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Indonesian City Faces Ban on Dog Meat

In this undated photo released by Dog Meat Free Indonesia, dogs for sale are seen in a cage on the back of a truck at a market in Air Madidi, North Sulawesi, Indonesia.

The tented business next to the Tirtonadi Bus Terminal blends in with nearby food stalls selling local favorites.

The “warung” displays its menus on a stick attached to the side of the tent. “Warung Makan Kuliner Daging Guk Guk” proclaims this busy stall serves dog, as “guk-guk” is how Indonesians describe a dog’s bark, heard elsewhere as “woof-woof” (English), “wan-wan” (Japanese) or “hau-hau” (Arabic).

Anton Kristian, a dog meat aficionado in his 30s, said a schoolmate introduced him to dog about five years ago, and ever since then he has enjoyed eating dog on a night out with friends.

“Dog meat’s texture is similar to beef. It’s tender and has distinctive flavour,” said Kristian, who prefers his dog prepared as tongseng, a curry-like soup with chilli, chunks of tomatoes, and cabbage that is also prepared with goat, mutton or beef.

“I love it,” said the young professional in his 30s who may soon find it difficult to indulge his taste for the animal known as man’s best friend in other cultures.

Central Java Governor Ganjar Pranowo, after a meeting earlier this month with representatives from Dog Meat Free Indonesia, told city council members and administrators to draft regulations to ban the sale and consumption of dog meat in Solo, a city renowned for its dog delicacies.

He pointed out that Indonesia does not recognize dog meat as edible, and added that by stopping people from consuming dog meat, he hopes to contain the spread of rabies.

The virus is endemic in Southeast Asia. Dogs are the main hosts and transmitters of rabies. They are the cause of human rabies deaths in 99% of all cases.

A customer eats dog meat in Yogyakarta May 28, 2011. A meal comprising of dog meat and plain rice costs about 8000 rupiah ($0.90).
A customer eats dog meat in Yogyakarta May 28, 2011. A meal comprising of dog meat and plain rice costs about 8000 rupiah ($0.90).

The coalition believes that while only 7% of Indonesians consume dog meat this means millions of dogs are killed for their meat annually.

“We didn’t ask for a bylaw, but at least there is a progress toward reducing dog consumption” said Pranowo. “It will be great if there is a ban. Without a regulation, the danger of rabies can be high.”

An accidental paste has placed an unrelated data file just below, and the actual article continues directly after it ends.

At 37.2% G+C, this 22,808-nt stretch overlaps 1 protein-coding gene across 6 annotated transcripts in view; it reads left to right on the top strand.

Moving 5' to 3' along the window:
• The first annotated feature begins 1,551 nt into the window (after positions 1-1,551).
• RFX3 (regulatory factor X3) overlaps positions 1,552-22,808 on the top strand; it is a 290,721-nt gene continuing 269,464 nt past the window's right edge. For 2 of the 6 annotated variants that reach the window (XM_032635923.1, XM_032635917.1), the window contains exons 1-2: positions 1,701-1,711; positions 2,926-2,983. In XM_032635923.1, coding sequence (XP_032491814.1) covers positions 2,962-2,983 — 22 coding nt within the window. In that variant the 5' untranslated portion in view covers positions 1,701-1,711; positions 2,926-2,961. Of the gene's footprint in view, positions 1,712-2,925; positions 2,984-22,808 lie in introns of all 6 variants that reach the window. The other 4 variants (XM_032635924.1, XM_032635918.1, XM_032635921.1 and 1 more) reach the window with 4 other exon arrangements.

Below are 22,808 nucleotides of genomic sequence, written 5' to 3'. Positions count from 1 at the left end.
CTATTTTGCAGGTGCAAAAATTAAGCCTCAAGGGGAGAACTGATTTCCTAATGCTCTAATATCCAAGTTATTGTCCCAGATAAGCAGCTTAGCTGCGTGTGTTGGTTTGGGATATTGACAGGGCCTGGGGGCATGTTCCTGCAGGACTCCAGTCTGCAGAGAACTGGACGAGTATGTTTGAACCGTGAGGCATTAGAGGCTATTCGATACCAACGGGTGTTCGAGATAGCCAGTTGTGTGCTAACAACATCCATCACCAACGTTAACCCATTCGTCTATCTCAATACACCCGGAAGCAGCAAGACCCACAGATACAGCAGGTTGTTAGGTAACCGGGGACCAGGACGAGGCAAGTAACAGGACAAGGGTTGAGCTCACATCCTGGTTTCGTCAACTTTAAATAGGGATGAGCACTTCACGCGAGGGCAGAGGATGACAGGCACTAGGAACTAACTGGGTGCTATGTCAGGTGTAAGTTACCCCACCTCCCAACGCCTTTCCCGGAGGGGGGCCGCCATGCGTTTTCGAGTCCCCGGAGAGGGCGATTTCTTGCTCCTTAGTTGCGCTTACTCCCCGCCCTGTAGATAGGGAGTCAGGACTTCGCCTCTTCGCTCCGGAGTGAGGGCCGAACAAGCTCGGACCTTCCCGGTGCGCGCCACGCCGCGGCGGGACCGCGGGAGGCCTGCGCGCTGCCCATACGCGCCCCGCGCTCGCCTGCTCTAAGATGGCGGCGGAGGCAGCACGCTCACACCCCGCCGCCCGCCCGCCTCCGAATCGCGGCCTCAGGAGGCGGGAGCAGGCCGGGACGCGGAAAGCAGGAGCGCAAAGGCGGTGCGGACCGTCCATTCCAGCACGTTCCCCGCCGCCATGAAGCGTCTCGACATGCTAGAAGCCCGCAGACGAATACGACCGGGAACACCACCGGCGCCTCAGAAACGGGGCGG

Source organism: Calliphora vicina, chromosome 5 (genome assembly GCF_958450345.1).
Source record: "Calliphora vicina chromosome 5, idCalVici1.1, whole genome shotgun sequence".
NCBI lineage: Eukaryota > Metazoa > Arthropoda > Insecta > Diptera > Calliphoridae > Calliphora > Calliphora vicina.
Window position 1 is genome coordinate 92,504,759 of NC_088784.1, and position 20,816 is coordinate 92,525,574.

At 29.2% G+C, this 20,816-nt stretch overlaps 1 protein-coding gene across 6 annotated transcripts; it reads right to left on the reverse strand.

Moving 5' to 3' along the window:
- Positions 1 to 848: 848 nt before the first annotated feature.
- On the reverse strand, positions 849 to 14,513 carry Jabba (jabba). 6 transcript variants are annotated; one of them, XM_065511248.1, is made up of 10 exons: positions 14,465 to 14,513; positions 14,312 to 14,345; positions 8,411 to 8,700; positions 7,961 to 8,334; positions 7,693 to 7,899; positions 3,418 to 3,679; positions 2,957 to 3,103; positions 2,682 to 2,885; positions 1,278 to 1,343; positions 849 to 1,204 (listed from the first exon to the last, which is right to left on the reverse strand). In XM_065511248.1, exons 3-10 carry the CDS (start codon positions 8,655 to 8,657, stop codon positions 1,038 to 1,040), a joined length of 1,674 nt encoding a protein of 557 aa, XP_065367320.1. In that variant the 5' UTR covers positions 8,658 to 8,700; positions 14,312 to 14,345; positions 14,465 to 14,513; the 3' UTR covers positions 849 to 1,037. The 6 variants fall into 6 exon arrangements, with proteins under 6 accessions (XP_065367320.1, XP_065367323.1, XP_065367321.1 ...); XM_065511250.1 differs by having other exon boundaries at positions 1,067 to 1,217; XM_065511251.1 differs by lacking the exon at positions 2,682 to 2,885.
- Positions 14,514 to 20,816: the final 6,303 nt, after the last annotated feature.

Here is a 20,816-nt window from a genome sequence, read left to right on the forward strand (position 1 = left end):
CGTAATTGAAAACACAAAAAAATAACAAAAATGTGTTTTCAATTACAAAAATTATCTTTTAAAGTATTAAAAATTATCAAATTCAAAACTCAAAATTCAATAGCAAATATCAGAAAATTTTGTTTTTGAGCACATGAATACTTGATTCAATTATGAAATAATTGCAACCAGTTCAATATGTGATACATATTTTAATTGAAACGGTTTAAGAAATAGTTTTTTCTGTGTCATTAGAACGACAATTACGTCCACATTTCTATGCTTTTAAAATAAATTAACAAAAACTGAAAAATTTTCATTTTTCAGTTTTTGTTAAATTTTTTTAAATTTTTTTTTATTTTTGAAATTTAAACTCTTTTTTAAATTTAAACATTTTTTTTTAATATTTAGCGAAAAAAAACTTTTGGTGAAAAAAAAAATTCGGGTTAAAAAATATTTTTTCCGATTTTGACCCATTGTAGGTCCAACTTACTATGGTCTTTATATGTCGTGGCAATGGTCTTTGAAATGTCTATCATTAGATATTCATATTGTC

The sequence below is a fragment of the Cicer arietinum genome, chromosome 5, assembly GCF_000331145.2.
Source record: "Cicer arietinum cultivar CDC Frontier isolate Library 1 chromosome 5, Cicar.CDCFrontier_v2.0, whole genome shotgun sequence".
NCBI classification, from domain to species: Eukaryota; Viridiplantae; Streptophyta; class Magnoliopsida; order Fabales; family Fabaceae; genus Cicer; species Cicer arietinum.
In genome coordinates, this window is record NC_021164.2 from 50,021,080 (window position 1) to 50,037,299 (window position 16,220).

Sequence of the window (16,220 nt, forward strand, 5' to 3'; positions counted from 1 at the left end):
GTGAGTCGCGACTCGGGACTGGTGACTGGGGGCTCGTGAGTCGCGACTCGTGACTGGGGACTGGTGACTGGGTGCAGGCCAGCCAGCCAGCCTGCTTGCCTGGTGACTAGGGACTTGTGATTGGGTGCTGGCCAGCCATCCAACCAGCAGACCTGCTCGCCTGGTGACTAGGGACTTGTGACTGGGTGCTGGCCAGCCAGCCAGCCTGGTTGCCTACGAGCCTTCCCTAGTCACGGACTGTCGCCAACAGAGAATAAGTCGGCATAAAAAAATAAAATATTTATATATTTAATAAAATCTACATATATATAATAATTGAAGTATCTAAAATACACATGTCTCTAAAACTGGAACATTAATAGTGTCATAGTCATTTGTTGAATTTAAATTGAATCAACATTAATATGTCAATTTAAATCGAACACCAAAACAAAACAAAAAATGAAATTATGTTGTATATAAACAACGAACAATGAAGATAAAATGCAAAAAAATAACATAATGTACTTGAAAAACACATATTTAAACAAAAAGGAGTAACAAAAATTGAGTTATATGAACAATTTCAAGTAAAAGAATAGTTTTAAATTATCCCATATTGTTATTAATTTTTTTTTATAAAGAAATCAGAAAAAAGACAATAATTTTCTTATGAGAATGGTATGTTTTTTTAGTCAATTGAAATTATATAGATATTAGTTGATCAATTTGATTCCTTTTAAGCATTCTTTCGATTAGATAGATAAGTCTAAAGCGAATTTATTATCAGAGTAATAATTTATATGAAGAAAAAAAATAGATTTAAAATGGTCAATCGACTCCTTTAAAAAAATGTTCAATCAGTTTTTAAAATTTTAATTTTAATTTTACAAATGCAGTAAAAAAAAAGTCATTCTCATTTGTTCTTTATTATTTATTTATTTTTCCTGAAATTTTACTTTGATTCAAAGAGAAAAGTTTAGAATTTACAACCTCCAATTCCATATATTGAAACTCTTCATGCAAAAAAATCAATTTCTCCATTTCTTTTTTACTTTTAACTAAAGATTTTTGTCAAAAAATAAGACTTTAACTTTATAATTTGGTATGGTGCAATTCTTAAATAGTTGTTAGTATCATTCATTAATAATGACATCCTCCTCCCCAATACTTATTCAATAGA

According to scientists, it is rare for rabies to be transmitted to those who eat cooked dog meat. The risk of transmission is to those who capture the dogs, some of them pets, and to those who slaughter and butcher the dogs. The virus is transmitted in the saliva of rabid animals that enters the human body via a wound or a scratch, according to the World Health Organization.

Putting an end to the trade

Data from Dog Meat Free Indonesia, which wants the dog meat trade abolished, suggests that 13,700 dogs are slaughtered every month in Solo. Most of the dogs are transported from West Java, which has yet to be declared as a rabies-free region, according to the organization. The group also said Central Java Province, where Solo is located, has been rabies-free since 1995 but is threatened by the high consumption of dog meat.

Pranowo urged owners of food stalls and restaurants that serve dog meat dishes to substitute other meats for dog if they want to remain in the food business.

Solo Mayor Hadi Rudyatmo said the plentiful supply of dog meat contributed to proliferation of dog meat dining options in Solo.

The growing popularity of dog meat in Indonesia stands in opposition to other nations in the region where people eat dogs. The meat is falling out of favor with South Korean and Chinese diners as growing prosperity makes other meats more affordable and owning dogs as pets fashionable.

But in Indonesia, many people too poor to purchase beef can afford dog, a less expensive meat in part because dogs do not require pastures or grain for feeding.

“By prohibiting the sales of dog meat, will it end? No,” said the mayor. “Even before I was born, the dog meat sellers have been in the business.”

Ending dog meat consumption has proved challenging elsewhere in Indonesia. Although Bali banned the trade in 2017, authorities in April and May 2019 found many food stalls serving dog meat.

Solo’s mayor, aware that people in the dog meat trade will need a new source of income to support their families, cautioned the proposed ban should not add any financial burden to the city government.

“We will do it slowly,” he added. “We will talk them into the possibility of replacing dog meat with other ingredients in their cooking.”

Fitri Wulandari contributed to this report.